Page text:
All Facebook needs from you is a list of users to profile, an ad to show to your lookalike targets, and a budget. That’s it. It’s no more creepy or unusual than using the geodemographic data marketers have traditionally used for the last 50 years, it’s just slicker and more accurate.
( Read More: Two Ways Financial Marketers Can Fuel Sales in Social Channels )
Using Facebook to Cross-Sell to Existing Customers
There are infinite possibilities for financial marketers with Facebook’s advertising model. In the example above, financial marketers can identify new prospects based on a profile of existing relationships. But Facebook can also be used as an on-boarding and cross-selling tool with your current customers/members.
Like what Navy FCU recently did. They wanted to increase adoption of their mobile banking application, so they generated a list of members who use Navy Fed’s online banking system but haven’t yet downloaded the Navy Fed mobile app. Then they popped into Facebook’s ad system and said, “Here, show this ad to anyone on this list who regularly accesses Facebook from a mobile device.” It’s brilliant. And it worked — big time.
Reality Check: Some banks and credit unions have been reluctant to use email as a marketing channel (for various misguided reasons), so they’ve not bothered to collect email addresses from their customers or members. Huge mistake. To really make Facebook’s ad platform hum, you’re going to need those email addresses, so you had better start harvesting them now. In every account application you use and every contest/giveaway you run, you have to be asking people for their email address. Why do you think retailers like Old Navy are asking for your email address every time you make a purchase?
Targeting Facebook Users Based on Profile Information
The real power of Facebook’s advertising platform is the ability to find people who match your criteria. But if the idea of sharing customer data (of any sort) with a company like Facebook weirds you out, you can still put Facebook’s vast user database to work.
If, for instance, Navy FCU didn’t want to upload any member information to Facebook, they could have easily said, “Okay, we want to show an ad for our mobile banking product to anyone using a mobile device to access Facebook.” You could even get more granular with it, and show different ads specific to iPhone, iPad and Android users. If you have a large Facebook following like Navy FCU does, you could limit your ad to only appear in front of your fans.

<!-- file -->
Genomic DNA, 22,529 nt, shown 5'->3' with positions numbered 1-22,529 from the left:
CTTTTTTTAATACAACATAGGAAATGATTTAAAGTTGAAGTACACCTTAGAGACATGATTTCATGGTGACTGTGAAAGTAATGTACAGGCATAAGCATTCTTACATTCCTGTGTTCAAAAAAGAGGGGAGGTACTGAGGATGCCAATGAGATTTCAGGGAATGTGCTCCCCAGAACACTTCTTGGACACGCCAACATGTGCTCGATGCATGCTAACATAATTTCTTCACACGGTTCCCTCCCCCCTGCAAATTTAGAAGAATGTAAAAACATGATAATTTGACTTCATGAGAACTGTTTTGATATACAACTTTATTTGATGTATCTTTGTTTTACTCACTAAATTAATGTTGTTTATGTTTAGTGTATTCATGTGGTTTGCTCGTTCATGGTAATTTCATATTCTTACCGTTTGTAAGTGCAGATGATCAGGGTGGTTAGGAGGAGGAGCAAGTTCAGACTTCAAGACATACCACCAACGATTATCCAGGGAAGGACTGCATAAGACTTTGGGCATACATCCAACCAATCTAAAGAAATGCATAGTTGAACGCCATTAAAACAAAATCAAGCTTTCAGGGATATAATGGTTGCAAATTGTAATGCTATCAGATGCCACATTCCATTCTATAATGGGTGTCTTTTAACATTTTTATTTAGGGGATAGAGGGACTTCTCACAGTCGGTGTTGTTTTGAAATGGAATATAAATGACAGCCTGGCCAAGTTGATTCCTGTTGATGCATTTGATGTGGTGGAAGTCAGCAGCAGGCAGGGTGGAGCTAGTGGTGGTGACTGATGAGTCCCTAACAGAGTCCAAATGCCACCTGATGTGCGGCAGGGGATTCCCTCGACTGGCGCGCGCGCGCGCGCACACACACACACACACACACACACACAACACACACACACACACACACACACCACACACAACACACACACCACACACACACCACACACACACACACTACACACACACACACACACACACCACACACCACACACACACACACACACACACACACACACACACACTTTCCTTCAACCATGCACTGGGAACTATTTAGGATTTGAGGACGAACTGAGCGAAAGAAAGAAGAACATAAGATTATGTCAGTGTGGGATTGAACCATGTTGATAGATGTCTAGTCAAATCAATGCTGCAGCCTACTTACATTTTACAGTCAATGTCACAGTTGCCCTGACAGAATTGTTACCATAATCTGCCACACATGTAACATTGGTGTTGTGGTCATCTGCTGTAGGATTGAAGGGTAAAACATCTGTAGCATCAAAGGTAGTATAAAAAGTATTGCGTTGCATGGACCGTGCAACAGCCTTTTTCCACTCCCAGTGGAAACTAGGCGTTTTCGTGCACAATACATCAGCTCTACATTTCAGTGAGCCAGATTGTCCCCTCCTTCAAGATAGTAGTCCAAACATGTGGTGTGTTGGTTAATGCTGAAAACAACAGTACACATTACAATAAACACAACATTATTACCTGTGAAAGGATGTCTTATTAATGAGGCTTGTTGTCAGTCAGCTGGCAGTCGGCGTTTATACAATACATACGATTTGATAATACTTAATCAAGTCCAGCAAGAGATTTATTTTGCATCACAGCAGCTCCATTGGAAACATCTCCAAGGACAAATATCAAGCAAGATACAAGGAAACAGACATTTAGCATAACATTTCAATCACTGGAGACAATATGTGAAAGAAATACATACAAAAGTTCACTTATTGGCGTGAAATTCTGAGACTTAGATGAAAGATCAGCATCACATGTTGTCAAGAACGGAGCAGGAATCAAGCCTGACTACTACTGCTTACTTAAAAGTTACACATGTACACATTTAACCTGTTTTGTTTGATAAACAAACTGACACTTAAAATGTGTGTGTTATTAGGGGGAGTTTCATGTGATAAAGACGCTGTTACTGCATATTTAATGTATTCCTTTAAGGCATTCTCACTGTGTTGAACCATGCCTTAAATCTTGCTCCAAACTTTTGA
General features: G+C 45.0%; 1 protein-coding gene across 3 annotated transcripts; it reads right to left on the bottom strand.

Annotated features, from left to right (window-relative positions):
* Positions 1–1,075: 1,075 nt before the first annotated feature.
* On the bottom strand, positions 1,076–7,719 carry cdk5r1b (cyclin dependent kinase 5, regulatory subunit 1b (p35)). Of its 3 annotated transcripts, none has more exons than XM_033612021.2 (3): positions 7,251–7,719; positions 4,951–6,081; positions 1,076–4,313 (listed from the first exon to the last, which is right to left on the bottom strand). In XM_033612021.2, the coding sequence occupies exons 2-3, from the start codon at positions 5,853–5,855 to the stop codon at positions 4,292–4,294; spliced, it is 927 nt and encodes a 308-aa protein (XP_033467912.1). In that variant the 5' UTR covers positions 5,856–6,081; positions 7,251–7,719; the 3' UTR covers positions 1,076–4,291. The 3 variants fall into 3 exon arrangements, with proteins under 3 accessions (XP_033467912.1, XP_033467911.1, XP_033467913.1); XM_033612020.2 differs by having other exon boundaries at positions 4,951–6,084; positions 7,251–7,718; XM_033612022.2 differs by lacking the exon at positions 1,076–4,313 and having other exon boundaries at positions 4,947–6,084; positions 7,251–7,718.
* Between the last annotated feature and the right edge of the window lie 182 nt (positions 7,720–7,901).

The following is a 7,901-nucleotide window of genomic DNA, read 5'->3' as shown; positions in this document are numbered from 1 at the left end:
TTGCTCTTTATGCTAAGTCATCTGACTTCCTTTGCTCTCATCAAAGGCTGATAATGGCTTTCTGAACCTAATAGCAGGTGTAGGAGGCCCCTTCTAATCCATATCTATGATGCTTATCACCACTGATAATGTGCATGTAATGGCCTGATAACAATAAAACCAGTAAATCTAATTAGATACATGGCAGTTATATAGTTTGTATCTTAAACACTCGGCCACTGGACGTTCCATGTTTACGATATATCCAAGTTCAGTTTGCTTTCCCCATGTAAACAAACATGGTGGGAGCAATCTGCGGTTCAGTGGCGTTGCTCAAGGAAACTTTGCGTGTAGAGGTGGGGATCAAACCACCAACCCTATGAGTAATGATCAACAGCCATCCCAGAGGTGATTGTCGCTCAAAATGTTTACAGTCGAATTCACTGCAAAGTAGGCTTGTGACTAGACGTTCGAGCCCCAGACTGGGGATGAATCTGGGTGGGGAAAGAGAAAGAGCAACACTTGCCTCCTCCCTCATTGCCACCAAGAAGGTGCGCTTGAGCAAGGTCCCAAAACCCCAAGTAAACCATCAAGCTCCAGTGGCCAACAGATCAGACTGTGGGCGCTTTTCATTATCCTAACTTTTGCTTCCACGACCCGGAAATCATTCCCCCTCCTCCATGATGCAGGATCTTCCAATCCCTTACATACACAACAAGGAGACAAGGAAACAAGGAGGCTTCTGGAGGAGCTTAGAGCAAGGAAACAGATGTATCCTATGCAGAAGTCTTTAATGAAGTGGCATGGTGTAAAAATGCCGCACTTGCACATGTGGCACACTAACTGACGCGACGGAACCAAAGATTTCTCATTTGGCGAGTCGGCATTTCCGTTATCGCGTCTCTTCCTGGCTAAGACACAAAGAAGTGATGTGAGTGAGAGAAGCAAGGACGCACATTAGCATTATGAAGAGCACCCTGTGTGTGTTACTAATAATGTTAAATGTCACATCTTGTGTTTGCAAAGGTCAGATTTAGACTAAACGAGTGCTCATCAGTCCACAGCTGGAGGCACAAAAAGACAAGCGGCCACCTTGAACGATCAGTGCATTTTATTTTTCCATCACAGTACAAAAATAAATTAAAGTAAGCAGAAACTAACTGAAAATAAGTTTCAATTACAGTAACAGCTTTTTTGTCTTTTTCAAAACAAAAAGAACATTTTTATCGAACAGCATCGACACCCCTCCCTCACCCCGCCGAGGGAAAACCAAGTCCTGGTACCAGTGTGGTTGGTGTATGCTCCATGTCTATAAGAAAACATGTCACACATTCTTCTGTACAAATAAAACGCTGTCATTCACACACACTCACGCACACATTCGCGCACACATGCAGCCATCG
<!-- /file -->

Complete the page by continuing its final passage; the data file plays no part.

Or let’s say you wanted to sell home loans. What kind of consumers are mostly likely to need a home loan? Young couples are a good segment to target. No problem. Facebook has roughly one million U.S. users in its database who are engaged to be married. Why not slap a home loan ad in front of them? Design your ad, set your geographic range, and fix your budget — viola! If you want to get fancy, you can create “his” and “her” versions of the ad. “His” ad can focus on rates, money and savings, while “her” ad could focus on lifestyle and family dreams.
“In the old days, you sent one message on multiple channels,” Hiltz observes. “But Facebook allows you to tailor multiple messages to multiple audiences all on one channel.”
Reality Check: Just a few years ago, you would have never known that Joe and Jane Customer were getting married until after the fact. But thanks to Facebook’s massive database of (highly personal) user profiles, you can start marketing home loans to betrothed couples months ahead of their wedding.
( Read More: Is Facebook the Future of Account Opening? )
Fans Not Required
You’ll notice we haven’t really talked about “fans” or “Likes” much. That’s because you don’t need any fans or Likes to make Facebook ads work. You can run a successful, highly-targeted product campaign on Facebook whether you have one fan or one million — doesn’t matter. All the data used to target Facebook users in an ad campaign is completely independent of what’s going on at your corporate page.
This is great news for small and medium sized financial institutions. Community banks and credit unions have always struggled to build their Facebook fan base. And besides, no one’s really sure what a fan is worth. So you can stop sweating over those fan-building promotions that never really seem to generate the engagement you were hoping for, and shift your attention over to the ads instead.
At least with the ads you’ll know what you’re selling, who you’re selling it to, and why… and there’s a clear ROI.